A recent addition to my computer arsenal here is a new iRulu 7" tablet.
I must preface by telling you that I had grown quite addicted to our 2nd generation Kindle reader that was increasingly showing its age and finally, with the help of one of our kitties, bit the dust.
It was charging on the dresser and someone of our menagerie decided to see if it would bounce. The screen did not survive. For so many of these devices, a broken screen means the thing is toast. To replace the screen on one of these older Kindles is about tantamount to buying a new one, so I was looking for alternatives. I do use the Kindle app on my iPhone quite often, and I do like it a lot. However, the small screen can be tiring at times. I wanted another option.
Being on a budget, and admittedly a cheapskate, I went looking. A new paper- white Kindle, comparable to the dead one, runs about $70. Used ones were only a little cheaper on Craigslist and elsewhere. That would have been adequate, but I was really pining for a Kindle Fire, with its color display and ability to watch movies, et. Those run for roughly twice as much. I looked around for a similarly sized tablet computer and found on Ebay an iRulu 7" Android tablet for about $35. I saw a reasonably good review on iTunes about it and decided to order two so my lady could have one as well. You can see what I got in the above picture. The tablet came with a handy keyboard/cover as well which I thought made it well worth the price. Especially since I was getting two tablets for the price of one basic Kindle.
The tablet accepts a micro SD card to add storage, so I immediately ordered a 32 gb card for it. It only has 8 gb out of the box. I also ordered a different adapter cable. As you can see in the first pic above, it came with a white adapter cable to attach the keyboard that sticks out at an awkward right angle from the tablet. I found a different black one online for a couple of bucks that attaches along the top and looks much better.
I like the looks much better now.
I like the iRulu tablet. It's a fun little device. There are drawbacks. This is my first Android device, so I immediately loaded it up with free apps from the Google store. Some of the apps have the capability of being moved to the micro SD card which saves onboard storage, however, the more apps you have the slower everything operates. The tablet can be pretty slow at times. I pared back the apps until things started running better.
I decided to not use the tablet for social media like Facebook, etc. It was pretty slow on those things and my iPhone is much faster and usually more handy. After some frustration I decided to reserve the tablet for mainly what I got it for, reading ebooks and the occasional movie. With some strategies it works quite well for that.
One of the apps I got quite soon was Clean Master. It clears out junk files and other clutter that compromises storage and memory on the device. It has a one-touch optimizing function that does a quick job of clearing the memory cache and other things. Each time I use the tablet I run the Clean Master, make sure other apps aren't engaged, and I'm good to go. Otherwise, the Kindle app takes a very long time to load and videos will not play.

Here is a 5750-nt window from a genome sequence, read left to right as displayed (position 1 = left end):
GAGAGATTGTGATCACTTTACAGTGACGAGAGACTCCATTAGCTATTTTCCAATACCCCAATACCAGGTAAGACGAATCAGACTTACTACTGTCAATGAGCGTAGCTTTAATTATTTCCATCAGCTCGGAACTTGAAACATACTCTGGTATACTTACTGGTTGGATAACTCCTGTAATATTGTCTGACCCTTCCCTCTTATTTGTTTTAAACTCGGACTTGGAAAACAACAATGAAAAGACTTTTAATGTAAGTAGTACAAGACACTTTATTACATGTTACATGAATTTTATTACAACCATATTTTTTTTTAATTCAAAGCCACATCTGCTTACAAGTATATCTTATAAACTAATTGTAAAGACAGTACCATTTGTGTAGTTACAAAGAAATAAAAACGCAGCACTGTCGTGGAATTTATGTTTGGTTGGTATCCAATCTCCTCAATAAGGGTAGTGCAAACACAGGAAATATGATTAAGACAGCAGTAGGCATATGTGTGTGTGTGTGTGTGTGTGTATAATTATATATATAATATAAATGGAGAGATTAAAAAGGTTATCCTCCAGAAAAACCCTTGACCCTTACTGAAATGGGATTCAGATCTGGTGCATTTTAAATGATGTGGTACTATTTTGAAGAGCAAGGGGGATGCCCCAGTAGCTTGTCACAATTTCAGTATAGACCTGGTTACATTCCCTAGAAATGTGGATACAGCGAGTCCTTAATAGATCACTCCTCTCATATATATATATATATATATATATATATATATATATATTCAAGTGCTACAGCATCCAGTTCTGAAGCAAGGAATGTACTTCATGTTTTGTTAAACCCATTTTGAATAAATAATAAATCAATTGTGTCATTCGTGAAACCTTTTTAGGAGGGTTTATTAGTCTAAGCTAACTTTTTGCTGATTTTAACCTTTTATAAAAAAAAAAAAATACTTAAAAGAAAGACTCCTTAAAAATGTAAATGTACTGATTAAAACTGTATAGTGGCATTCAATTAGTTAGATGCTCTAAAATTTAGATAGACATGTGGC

I'm not adverse to devices taking a bit to get going, but one thing that needs improvement is a better indicator that the tablet is updating itself. I've learned to turn it on well in advance of when I want to use it so that it has time to do whatever updates it needs before I need it. Obviously those things need to be done, but it really gives you little notice of what it is doing. A statement of "updating device" and perhaps a status bar would be helpful. Basically it just starts off slow and eventually gets faster. I use the wifi to sync and read online, but put it in airplane mode to read offline. The battery lasts a bit longer that way, and takes a bit of load off my wifi setup at home.
Battery life isn't great. I can't watch a full movie without recharging, but sometimes running a movie with the charger plugged in gives rise to heating problems. It's a balancing act. I can get about two evenings of reading done before a recharge, but I basically tend to recharge each morning.
The screen becomes fairly illegible in direct light, such as outside in the sun. This is common for backlit screens and a point in the favor of the standard Kindles with their e-ink screens. However, the majority of my reading is done indoors, and in fact late at night in bed, so the ability to see the screen without a separate reading light is a big plus for me, and less likely to disturb my partner. The same can be said, of course for reading on the iPhone, but the increased tablet screen size is much better.
The onboard speaker is fairly bad. Much like the old transistor radios of the '60's. I have earphones, or a separate bullet speaker that works quite well with it. The keyboard/cover works well. I sometimes have to unplug and replug the adapter for the tablet to recognize that it is attached. I suspect a delicate adapter plug on the tablet.
The second tablet? My lady Cat Dancing finds it much too slow in starting and has decided she prefers reading on her iPhone. It is much more convenient for the reading she does anyway.
What's the summary? If you don't mind a few minor annoyances it's a good buy. Don't plan on doing any major computing on it, but it really isn't intended for that anyway. For email, ebooks and online reading, and minimal surfing it's not bad at all. I do miss the 3G capability the old Kindle had. I'm glad I got it, though the second unit was perhaps a waste. I might dedicate it to videos and the first strictly to reading, if that streamlines things.
Have a Happy!